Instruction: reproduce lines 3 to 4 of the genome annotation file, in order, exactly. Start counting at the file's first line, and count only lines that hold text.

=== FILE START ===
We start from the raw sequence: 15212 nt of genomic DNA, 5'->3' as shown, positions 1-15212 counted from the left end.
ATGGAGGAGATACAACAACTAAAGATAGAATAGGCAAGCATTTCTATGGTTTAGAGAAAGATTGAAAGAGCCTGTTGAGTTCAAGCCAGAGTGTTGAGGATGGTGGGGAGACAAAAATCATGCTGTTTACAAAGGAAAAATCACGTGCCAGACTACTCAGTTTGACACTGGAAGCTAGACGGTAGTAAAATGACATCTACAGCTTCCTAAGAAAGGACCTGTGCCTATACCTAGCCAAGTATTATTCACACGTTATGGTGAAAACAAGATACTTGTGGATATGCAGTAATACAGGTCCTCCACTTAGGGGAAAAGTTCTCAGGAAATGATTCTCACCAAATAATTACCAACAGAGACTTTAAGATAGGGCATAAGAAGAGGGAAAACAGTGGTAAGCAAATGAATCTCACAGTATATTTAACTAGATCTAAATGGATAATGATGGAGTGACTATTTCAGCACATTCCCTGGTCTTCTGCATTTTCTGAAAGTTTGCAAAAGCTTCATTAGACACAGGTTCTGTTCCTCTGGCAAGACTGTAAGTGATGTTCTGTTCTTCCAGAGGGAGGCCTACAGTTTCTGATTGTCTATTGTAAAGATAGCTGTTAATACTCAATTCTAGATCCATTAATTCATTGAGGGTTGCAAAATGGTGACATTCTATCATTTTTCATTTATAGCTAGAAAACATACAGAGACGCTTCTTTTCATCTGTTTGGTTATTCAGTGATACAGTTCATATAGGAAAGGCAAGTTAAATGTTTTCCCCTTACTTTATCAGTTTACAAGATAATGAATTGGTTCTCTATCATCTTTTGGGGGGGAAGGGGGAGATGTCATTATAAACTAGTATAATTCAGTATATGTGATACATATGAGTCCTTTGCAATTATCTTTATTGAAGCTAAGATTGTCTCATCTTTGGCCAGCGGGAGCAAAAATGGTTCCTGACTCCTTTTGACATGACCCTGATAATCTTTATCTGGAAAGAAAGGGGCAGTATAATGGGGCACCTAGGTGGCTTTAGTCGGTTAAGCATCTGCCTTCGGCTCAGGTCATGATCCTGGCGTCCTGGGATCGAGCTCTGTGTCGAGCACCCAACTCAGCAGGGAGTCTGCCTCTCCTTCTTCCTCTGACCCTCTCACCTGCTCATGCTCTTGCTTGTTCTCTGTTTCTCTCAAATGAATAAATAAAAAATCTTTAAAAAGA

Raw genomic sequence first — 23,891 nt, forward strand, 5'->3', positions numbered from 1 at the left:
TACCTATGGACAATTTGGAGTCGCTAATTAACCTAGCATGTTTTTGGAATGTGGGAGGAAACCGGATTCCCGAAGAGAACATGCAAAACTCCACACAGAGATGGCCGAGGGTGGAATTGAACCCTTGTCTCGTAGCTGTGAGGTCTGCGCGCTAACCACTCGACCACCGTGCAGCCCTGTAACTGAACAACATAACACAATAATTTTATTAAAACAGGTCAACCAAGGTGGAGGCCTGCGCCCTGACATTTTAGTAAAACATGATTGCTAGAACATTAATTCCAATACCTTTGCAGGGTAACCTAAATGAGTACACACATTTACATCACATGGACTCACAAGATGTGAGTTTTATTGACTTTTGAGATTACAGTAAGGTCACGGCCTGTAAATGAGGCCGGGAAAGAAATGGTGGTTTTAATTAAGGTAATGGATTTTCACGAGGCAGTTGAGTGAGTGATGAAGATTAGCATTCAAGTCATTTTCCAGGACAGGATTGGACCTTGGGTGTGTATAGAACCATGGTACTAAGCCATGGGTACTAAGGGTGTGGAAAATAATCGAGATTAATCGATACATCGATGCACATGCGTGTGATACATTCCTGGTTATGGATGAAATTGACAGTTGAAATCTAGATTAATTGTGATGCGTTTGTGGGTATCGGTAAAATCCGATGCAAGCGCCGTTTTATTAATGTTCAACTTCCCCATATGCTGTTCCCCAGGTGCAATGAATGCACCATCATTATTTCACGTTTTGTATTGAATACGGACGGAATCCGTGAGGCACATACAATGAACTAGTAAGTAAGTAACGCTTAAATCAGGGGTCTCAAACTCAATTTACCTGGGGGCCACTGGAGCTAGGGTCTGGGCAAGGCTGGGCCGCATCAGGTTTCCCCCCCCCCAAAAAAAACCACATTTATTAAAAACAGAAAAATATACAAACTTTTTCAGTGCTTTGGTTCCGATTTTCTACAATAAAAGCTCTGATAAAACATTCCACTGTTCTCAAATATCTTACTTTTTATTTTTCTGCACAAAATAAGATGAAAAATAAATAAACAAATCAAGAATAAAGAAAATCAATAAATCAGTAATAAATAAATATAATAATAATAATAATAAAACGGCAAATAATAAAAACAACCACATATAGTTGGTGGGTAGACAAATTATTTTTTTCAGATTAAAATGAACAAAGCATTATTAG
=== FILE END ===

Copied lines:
Raw genomic sequence first — 23,891 nt, forward strand, 5'->3', positions numbered from 1 at the left:
TACCTATGGACAATTTGGAGTCGCTAATTAACCTAGCATGTTTTTGGAATGTGGGAGGAAACCGGATTCCCGAAGAGAACATGCAAAACTCCACACAGAGATGGCCGAGGGTGGAATTGAACCCTTGTCTCGTAGCTGTGAGGTCTGCGCGCTAACCACTCGACCACCGTGCAGCCCTGTAACTGAACAACATAACACAATAATTTTATTAAAACAGGTCAACCAAGGTGGAGGCCTGCGCCCTGACATTTTAGTAAAACATGATTGCTAGAACATTAATTCCAATACCTTTGCAGGGTAACCTAAATGAGTACACACATTTACATCACATGGACTCACAAGATGTGAGTTTTATTGACTTTTGAGATTACAGTAAGGTCACGGCCTGTAAATGAGGCCGGGAAAGAAATGGTGGTTTTAATTAAGGTAATGGATTTTCACGAGGCAGTTGAGTGAGTGATGAAGATTAGCATTCAAGTCATTTTCCAGGACAGGATTGGACCTTGGGTGTGTATAGAACCATGGTACTAAGCCATGGGTACTAAGGGTGTGGAAAATAATCGAGATTAATCGATACATCGATGCACATGCGTGTGATACATTCCTGGTTATGGATGAAATTGACAGTTGAAATCTAGATTAATTGTGATGCGTTTGTGGGTATCGGTAAAATCCGATGCAAGCGCCGTTTTATTAATGTTCAACTTCCCCATATGCTGTTCCCCAGGTGCAATGAATGCACCATCATTATTTCACGTTTTGTATTGAATACGGACGGAATCCGTGAGGCACATACAATGAACTAGTAAGTAAGTAACGCTTAAATCAGGGGTCTCAAACTCAATTTACCTGGGGGCCACTGGAGCTAGGGTCTGGGCAAGGCTGGGCCGCATCAGGTTTCCCCCCCCCCAAAAAAAACCACATTTATTAAAAACAGAAAAATATACAAACTTTTTCAGTGCTTTGGTTCCGATTTTCTACAATAAAAGCTCTGATAAAACATTCCACTGTTCTCAAATATCTTACTTTTTATTTTTCTGCACAAAATAAGATGAAAAATAAATAAACAAATCAAGAATAAAGAAAATCAATAAATCAGTAATAAATAAATATAATAATAATAATAATAAAACGGCAAATAATAAAAACAACCACATATAGTTGGTGGGTAGACAAATTATTTTTTTCAGATTAAAATGAACAAAGCATTATTAG